KATHMANDU, Oct. 26 (Xinhua) -- Nepal's imports declined for two consecutive months of the current fiscal year that began in mid-July, in a reversal of several years of surging imports, Nepal's central bank data said.
Nepal's imports in the first month of this fiscal decreased by 11.5 percent while the imports declined by 1.2 percent during the first two months, according to central bank data released this week.
The Himalayan country imported goods worth two billion U.S. dollars in the first two months this year compared to 2.03 billion U.S. dollars during the same period last fiscal.
Earlier, Nepal's overall imports declined in fiscal year 2001-02 when the country saw drop in imports by 7.2 percent, according to Nepali central bank's data. However, there is fluctuation in Nepal's exports.
"It is remarkable that there has been a break in prolonged surge in imports," former Commerce Secretary of Nepali government Purusottam Ojha told Xinhua on Wednesday. "It is welcome news for the country as we are facing widening trade deficit."
Nepal's economy is heavily dependent on imports. Nepali experts and officials said that Nepal being able to end load shedding was owing to discouraging import of fuel, vehicles, gold and self-sufficiency products such as cement.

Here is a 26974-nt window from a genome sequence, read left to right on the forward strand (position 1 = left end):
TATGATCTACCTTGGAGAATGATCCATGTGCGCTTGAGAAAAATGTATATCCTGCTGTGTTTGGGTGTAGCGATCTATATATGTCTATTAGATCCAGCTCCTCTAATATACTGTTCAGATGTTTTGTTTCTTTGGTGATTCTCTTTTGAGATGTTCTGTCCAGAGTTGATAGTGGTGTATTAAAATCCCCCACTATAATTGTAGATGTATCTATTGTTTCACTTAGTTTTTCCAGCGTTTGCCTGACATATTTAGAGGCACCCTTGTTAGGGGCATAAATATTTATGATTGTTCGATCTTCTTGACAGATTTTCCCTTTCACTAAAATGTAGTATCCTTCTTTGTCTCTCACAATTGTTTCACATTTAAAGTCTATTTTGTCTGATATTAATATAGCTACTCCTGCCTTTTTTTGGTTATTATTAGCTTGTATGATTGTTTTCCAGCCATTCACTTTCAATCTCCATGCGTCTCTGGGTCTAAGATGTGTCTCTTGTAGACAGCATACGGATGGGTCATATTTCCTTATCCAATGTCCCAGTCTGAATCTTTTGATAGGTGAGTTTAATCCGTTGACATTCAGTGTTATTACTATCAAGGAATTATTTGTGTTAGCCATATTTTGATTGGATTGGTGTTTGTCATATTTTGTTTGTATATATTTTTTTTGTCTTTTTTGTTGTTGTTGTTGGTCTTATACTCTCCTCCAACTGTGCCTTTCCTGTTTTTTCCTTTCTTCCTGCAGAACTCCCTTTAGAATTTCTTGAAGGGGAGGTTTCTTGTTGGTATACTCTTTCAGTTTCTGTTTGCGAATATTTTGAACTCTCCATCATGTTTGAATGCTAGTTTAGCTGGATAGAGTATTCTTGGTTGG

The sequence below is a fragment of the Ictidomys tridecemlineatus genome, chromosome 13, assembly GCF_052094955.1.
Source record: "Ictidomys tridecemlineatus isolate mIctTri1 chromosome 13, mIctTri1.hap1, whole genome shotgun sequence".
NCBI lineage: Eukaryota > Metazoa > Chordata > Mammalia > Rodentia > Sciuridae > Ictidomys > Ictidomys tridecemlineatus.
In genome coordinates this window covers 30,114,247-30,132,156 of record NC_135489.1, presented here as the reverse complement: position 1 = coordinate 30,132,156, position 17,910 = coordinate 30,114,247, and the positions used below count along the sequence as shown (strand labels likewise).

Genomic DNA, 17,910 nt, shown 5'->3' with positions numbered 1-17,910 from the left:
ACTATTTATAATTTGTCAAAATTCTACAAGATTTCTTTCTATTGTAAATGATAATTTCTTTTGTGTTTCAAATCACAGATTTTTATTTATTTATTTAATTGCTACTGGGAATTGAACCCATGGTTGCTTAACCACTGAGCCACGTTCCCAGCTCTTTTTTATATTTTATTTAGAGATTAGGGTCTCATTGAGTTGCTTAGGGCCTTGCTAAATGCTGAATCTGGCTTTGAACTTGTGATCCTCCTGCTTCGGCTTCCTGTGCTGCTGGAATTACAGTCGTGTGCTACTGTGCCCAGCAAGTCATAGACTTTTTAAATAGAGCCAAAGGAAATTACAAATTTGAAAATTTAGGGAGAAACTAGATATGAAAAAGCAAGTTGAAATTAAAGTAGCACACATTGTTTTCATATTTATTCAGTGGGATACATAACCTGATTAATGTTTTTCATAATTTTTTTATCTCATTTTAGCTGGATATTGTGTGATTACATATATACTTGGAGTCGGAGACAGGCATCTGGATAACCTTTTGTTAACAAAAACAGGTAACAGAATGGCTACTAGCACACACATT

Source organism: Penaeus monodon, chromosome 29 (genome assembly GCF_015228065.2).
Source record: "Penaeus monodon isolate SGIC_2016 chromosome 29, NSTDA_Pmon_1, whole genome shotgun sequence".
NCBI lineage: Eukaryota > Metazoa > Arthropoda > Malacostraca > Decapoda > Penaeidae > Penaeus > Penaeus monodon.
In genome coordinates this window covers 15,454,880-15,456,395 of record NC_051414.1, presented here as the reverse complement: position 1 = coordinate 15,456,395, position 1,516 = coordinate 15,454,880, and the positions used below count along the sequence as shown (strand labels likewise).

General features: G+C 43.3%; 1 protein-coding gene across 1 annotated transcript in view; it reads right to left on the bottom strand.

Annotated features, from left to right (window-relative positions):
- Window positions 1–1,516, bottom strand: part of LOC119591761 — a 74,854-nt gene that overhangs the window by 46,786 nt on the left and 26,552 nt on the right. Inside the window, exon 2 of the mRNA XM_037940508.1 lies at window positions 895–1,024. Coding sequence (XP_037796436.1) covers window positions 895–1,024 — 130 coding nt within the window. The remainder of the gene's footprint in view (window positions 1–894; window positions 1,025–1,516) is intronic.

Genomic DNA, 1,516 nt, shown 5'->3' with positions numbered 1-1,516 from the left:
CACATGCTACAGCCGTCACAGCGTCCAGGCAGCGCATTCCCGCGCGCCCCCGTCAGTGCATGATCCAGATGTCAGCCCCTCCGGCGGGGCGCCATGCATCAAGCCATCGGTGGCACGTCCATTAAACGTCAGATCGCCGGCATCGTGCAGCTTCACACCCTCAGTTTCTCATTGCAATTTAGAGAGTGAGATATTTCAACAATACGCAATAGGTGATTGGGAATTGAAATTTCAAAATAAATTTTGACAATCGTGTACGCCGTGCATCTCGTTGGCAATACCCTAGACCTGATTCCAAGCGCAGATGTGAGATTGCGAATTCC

For example, import of petroleum products -- diesel, petrol, kerosene, aviation turbine fuel and liquefied petroleum gas, declined by eight percent during the first two months of this fiscal, according to statistics from Nepal Rastra Bank.
As petroleum products top the import list, a decline in the import of these products contributed to the overall decline in imports of the Himalayan country. As of last fiscal year, the petroleum products occupied 15 percent of total imports.
"The country becoming load shedding free is one of the main reasons behind why import of petroleum products decreased," Sushil Bhattarai, deputy managing director of the Nepal Oil Corporation, the oil monopoly of Nepal, told Xinhua on Friday. "Another reason is slackness in implementing the construction project due to prolonged period of monsoon which created less than anticipated demands of petroleum products."
According to Bhattarai, the corporation used to sell a significant chuck of diesel to a number of industries to run diesel plants to produce electricity for running industry until last year.
Likewise, data from Trade and Export Promotion, a government body responsible for trade promotion, showed that the import of gold, one of the top import items, declined by 99.3 percent during the first two months of this fiscal as demand dampened in the domestic market due to increased price of the metal in the recent months.
"Nepal has been failing to boost exports due to limited exportable products and low competitiveness," former government Secretary Ojha said.
"But, there is enough space to substitute imports by taking actions like encouraging the use of electrical products to discourage fuel imports further and increasing production of agriculture products," Ojha added.